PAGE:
Reading Environment Commissioner Julie Gelfand’s report on Canada’s climate action, we’d have to say that the woman sounds … ticked.
Here are five reasons Gelfand is wagging a disappointed finger at Canada’s environment officials.
1. Never met a climate target I actually…met
Canada has introduced several climate targets during the last 25 years but has failed to meet a single one.
As Gelfand puts it, “Since 1992, the government has repeatedly promised to reduce greenhouse gas emissions, adapt to the impacts of climate change, and support clean energy technology. However, since then, Canada has missed two separate emission reduction targets and is likely to miss the 2020 target as well; in fact, emissions have increased by over 15 percent.”
What are the details?
Canada set its first target, to reduce annual emissions to 613 megatonnes (Mt) by 2000, at the Rio Earth Summit in 1992. In 2000, Canada was 20 per cent over the mark.
In 2005 the Kyoto Protocol aimed to reduce emissions to 576 Mt by 2012. Canada missed that target by 25 per cent.
In 2012 the Copenhagen Accord aimed to cut emissions to 620 Mt by 2020. That target was replaced by the Paris Agreement, which aims to reduce Canada’s emissions to 524 Mt by 2030.
According to Environment and Climate Change Canada’s own estimates, Canada will emit 814 Mt of carbon dioxide equivalent per year by 2030 — that’s 55 per cent over the target.
2. Climate Action Plan. We’ve done a lot of work on the plan part.
Gelfand’s audit found that when it comes to actually implementing plans to reduce greenhouse gas emissions, Canada keeps kicking the can down the road.
On implementing regulatory changes, for example, “the federal government has yet to do much of the hard work that is required to bring about this fundamental shift,” Gelfand wrote.
“Instead of developing a detailed action plan to reach the 2020 target for reducing emissions, the government changed its focus to the 2030 target.”
The government has failed to actually implement new greenhouse gas regulations, like methane emission rules, “thereby losing opportunities to achieve real reductions in emissions,” Gelfand said.
Last year Canada did announce the Pan-Canadian Framework on Clean Growth and Climate Change, which calls for policies aimed at reducing emissions in a number of sectors.
“It is crucial that the government turn its plan into actions,” Gelfand said.
3. Climate adaptation? That’s a movie with Nicolas Cage, right?
The government is also nowhere near ready to adapt to the impacts of climate change, according to Gelfand. According to recent research, Canada can expect more frequent and severe storms, droughts, floods and fires as a result of a warming climate.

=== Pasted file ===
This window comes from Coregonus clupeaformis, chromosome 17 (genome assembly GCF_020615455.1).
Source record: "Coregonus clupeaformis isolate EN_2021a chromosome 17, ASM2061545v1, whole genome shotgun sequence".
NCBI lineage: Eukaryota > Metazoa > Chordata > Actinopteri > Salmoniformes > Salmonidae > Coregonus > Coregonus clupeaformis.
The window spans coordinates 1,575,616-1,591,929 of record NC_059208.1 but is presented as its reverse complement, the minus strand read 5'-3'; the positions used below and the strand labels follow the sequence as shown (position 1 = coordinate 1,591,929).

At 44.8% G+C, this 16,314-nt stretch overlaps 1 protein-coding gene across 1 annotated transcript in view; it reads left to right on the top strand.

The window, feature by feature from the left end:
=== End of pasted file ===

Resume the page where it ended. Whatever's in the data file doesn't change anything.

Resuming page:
Canada has done very little to prepare for this new reality. That’s despite the fact a 2011 report by the National Round Table on the Environment and the Economy estimated every dollar spent now on adaptation will result in $9 to $38 worth of avoided damages.
In 2011 Environment and Climate Change Canada developed a Federal Adaptation Policy Framework, but then did nothing to actually implement it or work with departments to identify what climate risks actually mean.
Gelfand found only five of 19 departments and agencies analyzed have fully assessed their climate change risks and taken action to address them. The other 11 have “taken little or no action to address risks that could hinder their ability to deliver programs and services to Canadians. “This means that the government does not have a complete picture of the risks it faces from climate change. If Canada is to adapt to a changing climate, much stronger leadership is needed.”
4. Well shucks, you’re right! We DID promise to phase out fossil fuel subsidies…
The federal government simply doesn't have a solid strategy for eliminating fossil fuel subsidies, Gelfand found.
In 2009 Canada promised to eliminate inefficient fossil fuel subsidies but has so far done none of the leg work to identify what exemptions, tax breaks or funds fall into that bucket.
In fact, a 2017 spring report to Parliament from the federal auditor general found “a disconcerting lack of real results when [looking] at what the government had been doing” to meet that commitment, Gelfand noted in her report.
“We found that the Department of Finance Canada and Environment and Climate Change Canada — the two departments tasked with delivering on this commitment — had yet to determine which subsidies would require phasing out, according to the commitment,” Gelfand wrote.
“It is unclear how Canada will meet this international commitment by 2025 without a clear roadmap to get there.”
5. What do you mean climate change is here? NOW?
Canada warmed at twice the global average between 1948 and 2007.
And according to a 2016 federal auditor general report, disaster funds released through the Disaster Financial Assistance Arrangements in the previous six years is greater that all funds released in the previous 39 years.
Gelfand said Canada has been stuck in a “seemingly endless planning mode” and Parliamentarians are ready to move “into an action mode.”
But she adds, “that shift needs to happen, and it needs to happen now, because Canada is already experiencing the impacts of a changing climate.”
On a positive note, Canada does seem to be making progress on clean energy investments. Yaaaaaay?
The Puntzi Lake wildfire grew to over 8,000 hectares in 2015. Photo: B.C. Wildfire Service